Jessica Hale tweeted this poster (click to enlarge) for the 2014 Northwest Student Society for Marine Mammalogy annual meeting with a request to make it, and I quote, “suck less”:
I tweeted these suggestions back to Jessica, which I have slightly elaborated on here.
A good design practice is to put things where the reader will need them. With only one reference, why not put it where the reader encounters it, in context: on the left column of text, instead of at the end of poster?
The “point of need” principle also means keeping related objects together. I like text describing results directly above or below figures, rather than all figures in one column. See this post for another example. Similarly, the statistical results could be put in the white space of the graphs, or in the caption, rather than in separate text in the results on the right, at some distance from the graphs.
Try removing the bullet points, and use normal sentences and paragraphs instead. PowerPoint, despite its name, often handles bullet lists fairly inelegantly, with strange indents.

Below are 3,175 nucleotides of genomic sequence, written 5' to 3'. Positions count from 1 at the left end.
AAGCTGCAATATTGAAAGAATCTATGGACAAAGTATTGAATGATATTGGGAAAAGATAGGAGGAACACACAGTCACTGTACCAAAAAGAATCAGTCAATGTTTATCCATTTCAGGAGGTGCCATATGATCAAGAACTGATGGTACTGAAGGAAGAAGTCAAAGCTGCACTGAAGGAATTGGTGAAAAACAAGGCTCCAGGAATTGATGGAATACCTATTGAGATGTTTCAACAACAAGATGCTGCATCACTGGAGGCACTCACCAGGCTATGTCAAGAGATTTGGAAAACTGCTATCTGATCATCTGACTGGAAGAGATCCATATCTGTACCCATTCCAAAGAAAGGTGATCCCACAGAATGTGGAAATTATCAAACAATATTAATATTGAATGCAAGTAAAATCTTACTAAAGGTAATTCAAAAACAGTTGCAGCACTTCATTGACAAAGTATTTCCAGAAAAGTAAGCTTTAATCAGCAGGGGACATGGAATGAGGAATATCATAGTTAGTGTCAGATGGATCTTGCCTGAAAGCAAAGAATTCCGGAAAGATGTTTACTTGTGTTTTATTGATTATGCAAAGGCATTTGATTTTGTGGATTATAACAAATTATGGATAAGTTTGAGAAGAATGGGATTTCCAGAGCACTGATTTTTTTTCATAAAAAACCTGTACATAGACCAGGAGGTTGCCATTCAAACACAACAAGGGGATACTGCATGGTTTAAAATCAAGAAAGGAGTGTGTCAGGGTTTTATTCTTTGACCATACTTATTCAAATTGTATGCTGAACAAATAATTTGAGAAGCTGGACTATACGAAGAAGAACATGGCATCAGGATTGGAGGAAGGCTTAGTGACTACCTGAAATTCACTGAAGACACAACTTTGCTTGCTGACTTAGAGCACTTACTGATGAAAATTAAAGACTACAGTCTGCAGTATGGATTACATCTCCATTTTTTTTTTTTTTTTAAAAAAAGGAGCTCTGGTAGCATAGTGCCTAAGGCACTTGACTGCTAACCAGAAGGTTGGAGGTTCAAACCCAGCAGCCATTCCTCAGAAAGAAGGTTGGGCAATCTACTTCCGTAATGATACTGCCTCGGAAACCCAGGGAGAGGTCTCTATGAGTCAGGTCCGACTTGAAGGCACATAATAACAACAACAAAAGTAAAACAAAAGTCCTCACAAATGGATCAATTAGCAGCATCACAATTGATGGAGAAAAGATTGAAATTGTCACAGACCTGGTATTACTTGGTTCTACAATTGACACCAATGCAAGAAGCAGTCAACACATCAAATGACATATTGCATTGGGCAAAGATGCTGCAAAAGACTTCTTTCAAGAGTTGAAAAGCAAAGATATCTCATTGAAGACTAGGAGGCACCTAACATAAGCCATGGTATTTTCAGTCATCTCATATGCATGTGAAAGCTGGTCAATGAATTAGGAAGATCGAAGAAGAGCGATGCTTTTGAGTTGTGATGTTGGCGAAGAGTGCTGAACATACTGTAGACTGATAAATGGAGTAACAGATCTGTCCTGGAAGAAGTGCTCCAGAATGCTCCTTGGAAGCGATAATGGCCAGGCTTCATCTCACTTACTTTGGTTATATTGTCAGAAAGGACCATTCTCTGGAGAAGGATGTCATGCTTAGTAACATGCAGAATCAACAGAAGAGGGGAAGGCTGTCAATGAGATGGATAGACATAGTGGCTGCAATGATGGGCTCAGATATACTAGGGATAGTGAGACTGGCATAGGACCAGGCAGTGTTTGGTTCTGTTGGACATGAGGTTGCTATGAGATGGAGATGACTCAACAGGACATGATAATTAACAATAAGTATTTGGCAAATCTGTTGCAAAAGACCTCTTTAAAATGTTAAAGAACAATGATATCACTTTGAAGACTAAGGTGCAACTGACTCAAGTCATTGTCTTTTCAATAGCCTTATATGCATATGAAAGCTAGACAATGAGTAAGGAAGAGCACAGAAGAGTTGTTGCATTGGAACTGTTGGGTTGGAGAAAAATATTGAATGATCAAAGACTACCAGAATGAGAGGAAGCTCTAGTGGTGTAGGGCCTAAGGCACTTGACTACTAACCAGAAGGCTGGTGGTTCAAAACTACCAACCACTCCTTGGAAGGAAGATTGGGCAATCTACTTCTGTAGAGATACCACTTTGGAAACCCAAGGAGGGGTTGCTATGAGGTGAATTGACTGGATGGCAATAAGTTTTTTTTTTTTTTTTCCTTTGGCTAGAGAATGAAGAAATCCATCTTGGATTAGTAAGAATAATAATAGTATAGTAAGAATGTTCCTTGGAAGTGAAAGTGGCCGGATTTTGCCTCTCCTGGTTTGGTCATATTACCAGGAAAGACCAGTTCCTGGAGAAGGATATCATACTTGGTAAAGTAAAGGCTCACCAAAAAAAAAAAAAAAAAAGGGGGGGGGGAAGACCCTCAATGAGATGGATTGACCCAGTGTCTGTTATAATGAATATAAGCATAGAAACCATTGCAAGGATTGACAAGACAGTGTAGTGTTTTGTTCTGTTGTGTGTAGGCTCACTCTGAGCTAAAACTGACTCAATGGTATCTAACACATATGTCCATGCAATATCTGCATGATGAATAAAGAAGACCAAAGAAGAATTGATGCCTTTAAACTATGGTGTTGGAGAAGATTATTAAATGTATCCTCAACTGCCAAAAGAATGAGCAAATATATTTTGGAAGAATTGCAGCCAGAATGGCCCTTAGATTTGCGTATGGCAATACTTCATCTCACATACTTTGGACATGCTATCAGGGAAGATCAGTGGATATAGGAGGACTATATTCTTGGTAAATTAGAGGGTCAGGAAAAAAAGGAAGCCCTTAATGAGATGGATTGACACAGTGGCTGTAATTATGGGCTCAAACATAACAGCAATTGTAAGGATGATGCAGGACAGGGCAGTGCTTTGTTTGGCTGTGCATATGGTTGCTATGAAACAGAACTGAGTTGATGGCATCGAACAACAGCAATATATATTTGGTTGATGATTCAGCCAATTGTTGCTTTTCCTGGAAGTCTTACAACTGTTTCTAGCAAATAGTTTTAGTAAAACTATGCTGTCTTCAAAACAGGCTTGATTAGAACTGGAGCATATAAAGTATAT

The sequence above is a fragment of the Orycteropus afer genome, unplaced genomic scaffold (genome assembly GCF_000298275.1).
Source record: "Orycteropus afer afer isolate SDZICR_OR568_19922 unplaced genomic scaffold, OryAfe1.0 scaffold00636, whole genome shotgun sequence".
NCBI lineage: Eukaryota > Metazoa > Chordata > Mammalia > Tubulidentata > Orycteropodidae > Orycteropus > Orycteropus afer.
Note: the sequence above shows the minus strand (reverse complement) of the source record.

Maybe the graphs could have same light blue background with no lines around them, so they would match the text boxes. This would mean picking the right colours for the graphs to match the blues. The figure in the left column might be a little more tricky to harmonize, but would be worth considering if it could be done.
Are the columns the same width? The right one looks narrower.
If you leave figures in central column, maybe you could consolidate the text boxes in the right and left columns into one box, not 2-3.
I wonder if you could have a stronger take home message. “Different otters are different” seems less memorable than you might like.
Try bolding everything you’ve underlined. As in, bold, instead of underline, not in addition to.
In a species name, “sp.” should not be italicized (see last bullet point under “Results: Season”).
Update, 3 May 2014: With a little advice and feedback, Jessica won the poster competition! Here is the final version she took to the conference, which you can see incorporates some of the feedback above.
Bill Murray: How Art Can Change Your Life.
1 week ago